We are unaware of any case that has evaluated the issue presented here:  whether the prosecution, having forgone the opportunity provided by subdivision (j) to relitigate the grant of a suppression motion at a preliminary hearing by seeking a special hearing within 15 days after the preliminary hearing, may relitigate that ruling by dismissing the action more than 15 days after the preliminary hearing and refiling the case.   If the dismissal does not qualify as a “further proceeding[ ] authorized by this section” under subdivision (d), then subdivision (d) makes the preliminary hearing suppression motion ruling binding in any trial or other hearing, including the refiled action.4  Because neither Glenn nor Schlick considered this issue, we have only the language of the statute to answer this question.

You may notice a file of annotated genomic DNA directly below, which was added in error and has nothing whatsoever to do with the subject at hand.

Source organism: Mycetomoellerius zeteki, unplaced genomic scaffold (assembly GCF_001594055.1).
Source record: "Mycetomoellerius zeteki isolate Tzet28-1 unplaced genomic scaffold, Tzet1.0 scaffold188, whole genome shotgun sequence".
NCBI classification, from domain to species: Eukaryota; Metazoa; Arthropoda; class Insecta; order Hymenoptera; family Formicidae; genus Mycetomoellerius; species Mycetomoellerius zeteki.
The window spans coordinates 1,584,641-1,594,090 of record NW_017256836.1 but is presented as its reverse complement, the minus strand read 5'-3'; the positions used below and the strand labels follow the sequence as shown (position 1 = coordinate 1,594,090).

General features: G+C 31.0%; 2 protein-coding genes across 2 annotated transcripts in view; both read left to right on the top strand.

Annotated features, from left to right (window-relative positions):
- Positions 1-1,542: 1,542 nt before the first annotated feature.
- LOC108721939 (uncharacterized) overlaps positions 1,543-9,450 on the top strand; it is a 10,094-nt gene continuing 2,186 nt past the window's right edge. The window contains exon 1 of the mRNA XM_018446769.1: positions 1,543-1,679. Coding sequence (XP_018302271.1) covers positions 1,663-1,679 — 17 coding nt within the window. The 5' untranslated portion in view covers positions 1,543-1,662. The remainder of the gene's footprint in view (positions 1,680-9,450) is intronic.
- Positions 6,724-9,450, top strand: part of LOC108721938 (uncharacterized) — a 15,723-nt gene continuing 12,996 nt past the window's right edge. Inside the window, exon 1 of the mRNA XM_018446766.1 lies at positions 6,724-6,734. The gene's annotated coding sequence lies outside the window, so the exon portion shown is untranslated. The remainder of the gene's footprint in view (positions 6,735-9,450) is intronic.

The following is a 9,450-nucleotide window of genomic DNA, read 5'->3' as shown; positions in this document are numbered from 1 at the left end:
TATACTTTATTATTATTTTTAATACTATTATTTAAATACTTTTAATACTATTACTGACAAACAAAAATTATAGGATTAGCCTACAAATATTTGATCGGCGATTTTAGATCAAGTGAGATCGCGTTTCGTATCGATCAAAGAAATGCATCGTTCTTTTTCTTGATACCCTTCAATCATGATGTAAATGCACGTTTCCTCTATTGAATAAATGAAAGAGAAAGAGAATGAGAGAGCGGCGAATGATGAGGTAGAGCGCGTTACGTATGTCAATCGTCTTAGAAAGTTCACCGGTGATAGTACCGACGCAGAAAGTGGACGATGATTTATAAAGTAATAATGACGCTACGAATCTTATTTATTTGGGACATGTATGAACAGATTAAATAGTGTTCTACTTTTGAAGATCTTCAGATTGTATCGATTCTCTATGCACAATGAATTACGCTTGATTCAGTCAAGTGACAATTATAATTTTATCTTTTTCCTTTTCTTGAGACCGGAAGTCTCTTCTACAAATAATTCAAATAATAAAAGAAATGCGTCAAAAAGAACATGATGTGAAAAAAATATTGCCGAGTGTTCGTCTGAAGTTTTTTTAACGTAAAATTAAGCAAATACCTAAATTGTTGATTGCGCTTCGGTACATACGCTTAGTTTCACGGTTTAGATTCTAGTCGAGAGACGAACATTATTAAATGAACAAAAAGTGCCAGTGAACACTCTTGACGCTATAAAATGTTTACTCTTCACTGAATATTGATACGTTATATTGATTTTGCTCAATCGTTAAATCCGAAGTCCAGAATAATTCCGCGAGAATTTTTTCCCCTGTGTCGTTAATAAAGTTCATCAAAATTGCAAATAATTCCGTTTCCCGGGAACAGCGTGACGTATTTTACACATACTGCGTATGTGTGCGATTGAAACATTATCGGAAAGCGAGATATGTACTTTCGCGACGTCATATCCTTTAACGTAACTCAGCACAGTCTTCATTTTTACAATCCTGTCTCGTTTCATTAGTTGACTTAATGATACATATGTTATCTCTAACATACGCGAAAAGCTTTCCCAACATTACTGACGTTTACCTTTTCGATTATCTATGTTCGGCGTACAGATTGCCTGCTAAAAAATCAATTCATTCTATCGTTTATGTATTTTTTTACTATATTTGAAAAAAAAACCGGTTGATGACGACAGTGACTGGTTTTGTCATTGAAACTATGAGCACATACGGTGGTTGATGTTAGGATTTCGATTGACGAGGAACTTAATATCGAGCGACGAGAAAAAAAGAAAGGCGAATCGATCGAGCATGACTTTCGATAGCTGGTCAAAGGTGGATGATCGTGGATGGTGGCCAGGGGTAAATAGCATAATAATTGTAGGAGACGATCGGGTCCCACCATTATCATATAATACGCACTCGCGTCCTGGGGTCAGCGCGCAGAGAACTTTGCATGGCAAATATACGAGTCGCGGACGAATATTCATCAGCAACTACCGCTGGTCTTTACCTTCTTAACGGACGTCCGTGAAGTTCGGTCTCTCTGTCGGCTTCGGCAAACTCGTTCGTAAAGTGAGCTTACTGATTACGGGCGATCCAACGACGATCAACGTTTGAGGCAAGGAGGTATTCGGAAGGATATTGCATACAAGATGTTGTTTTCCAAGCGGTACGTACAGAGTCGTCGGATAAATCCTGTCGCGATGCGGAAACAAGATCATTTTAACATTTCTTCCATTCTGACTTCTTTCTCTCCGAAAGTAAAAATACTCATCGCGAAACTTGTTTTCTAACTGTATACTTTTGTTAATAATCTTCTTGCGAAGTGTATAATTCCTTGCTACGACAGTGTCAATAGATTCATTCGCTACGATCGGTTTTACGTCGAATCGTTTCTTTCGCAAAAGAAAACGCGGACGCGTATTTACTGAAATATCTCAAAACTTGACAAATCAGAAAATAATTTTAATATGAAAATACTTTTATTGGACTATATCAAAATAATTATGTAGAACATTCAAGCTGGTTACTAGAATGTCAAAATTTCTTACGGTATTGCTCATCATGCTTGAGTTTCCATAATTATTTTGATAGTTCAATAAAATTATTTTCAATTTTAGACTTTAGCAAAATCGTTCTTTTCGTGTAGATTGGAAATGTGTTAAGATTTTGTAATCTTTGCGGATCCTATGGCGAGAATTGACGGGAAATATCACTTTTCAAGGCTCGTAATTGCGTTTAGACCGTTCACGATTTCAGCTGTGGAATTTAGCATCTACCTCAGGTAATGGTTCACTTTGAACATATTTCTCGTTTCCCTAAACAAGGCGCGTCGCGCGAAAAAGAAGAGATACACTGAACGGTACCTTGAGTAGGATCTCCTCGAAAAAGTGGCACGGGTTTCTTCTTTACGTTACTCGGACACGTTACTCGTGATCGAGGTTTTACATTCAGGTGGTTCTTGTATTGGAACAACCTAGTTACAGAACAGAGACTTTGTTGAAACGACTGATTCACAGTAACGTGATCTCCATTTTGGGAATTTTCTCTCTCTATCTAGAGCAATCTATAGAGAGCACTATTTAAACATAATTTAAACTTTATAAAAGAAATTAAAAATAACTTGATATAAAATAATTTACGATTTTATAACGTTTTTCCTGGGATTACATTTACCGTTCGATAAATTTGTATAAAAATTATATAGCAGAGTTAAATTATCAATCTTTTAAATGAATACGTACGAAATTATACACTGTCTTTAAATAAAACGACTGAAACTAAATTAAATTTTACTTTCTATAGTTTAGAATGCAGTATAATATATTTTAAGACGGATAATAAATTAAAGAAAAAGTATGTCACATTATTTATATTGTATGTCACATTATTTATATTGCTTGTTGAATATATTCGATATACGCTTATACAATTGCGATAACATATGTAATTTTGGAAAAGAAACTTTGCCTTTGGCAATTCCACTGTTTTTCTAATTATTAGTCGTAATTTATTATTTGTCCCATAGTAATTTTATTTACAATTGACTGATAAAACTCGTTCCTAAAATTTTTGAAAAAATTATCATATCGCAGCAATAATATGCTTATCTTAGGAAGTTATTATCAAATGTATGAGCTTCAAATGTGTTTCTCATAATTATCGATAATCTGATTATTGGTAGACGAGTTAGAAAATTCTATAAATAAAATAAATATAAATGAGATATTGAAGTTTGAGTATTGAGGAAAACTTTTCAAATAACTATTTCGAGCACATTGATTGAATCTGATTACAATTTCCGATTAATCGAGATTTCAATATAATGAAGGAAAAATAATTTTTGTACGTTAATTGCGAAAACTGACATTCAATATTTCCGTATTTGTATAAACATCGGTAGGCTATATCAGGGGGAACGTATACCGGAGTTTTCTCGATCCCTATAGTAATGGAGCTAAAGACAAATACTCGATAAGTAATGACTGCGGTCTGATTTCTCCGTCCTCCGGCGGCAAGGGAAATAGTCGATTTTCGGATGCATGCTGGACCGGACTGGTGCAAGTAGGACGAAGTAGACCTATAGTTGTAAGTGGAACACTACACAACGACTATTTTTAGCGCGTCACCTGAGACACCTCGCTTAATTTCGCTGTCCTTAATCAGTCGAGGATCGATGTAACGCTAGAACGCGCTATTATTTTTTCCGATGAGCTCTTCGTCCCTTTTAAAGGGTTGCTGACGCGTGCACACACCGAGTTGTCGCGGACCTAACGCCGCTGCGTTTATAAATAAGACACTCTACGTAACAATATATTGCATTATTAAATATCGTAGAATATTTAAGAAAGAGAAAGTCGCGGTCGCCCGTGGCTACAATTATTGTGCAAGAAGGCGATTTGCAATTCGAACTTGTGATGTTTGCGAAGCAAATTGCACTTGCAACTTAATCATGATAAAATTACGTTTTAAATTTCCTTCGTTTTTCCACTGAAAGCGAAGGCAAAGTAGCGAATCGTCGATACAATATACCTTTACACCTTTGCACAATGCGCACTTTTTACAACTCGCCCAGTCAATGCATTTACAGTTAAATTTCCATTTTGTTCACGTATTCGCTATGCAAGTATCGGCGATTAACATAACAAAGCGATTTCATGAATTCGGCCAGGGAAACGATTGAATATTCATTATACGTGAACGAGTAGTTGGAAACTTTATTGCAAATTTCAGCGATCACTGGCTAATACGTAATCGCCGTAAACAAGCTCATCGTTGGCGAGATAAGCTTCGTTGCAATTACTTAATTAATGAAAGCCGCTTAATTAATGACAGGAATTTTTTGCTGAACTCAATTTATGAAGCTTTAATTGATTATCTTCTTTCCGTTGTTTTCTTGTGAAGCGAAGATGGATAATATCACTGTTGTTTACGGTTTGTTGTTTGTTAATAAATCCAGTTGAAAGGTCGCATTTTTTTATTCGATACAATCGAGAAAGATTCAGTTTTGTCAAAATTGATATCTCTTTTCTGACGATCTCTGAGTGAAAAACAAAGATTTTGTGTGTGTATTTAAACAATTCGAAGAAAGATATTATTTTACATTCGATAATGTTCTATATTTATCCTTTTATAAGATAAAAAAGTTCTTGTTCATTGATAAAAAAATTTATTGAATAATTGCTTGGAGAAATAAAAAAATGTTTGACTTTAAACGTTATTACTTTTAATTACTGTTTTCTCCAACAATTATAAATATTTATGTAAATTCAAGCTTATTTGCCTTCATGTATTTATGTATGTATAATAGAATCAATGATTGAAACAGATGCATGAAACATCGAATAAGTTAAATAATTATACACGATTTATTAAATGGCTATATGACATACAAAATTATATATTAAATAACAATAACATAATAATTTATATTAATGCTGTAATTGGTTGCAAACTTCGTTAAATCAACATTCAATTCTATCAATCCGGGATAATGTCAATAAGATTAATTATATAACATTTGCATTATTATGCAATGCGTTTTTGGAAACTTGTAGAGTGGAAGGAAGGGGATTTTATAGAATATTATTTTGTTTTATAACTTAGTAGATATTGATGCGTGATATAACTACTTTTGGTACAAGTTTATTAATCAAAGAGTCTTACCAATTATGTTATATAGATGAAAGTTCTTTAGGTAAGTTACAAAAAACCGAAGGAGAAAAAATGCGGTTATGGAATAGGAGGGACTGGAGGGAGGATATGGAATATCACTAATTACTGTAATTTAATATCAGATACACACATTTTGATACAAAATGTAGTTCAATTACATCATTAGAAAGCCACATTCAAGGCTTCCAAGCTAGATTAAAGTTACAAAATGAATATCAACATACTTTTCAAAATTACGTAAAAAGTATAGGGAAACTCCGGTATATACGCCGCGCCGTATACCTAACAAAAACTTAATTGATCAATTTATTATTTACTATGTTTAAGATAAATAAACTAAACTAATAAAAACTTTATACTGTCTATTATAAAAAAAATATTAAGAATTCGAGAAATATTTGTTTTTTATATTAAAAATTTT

When a defendant's motion to suppress is granted at the preliminary hearing, but the defendant is nevertheless bound over for trial, we agree with Jackson's reading of section 1538.5 that only two proceedings are authorized under subdivision (d) to permit the prosecution to relitigate the motion to suppress.   The prosecution may abandon the initial action by not filing an information within 15 days after the preliminary hearing, resulting in dismissal of the initial case under section 1382, subdivision (a)(1), and then file a new complaint and relitigate the motion to suppress in the new action,  subject to the limitations of subdivision (p).5  The only other alternative is the avenue explicitly provided by subdivision (j):  a prosecution motion made within 15 days after the preliminary hearing seeking a special hearing to relitigate the motion to suppress de novo in superior court.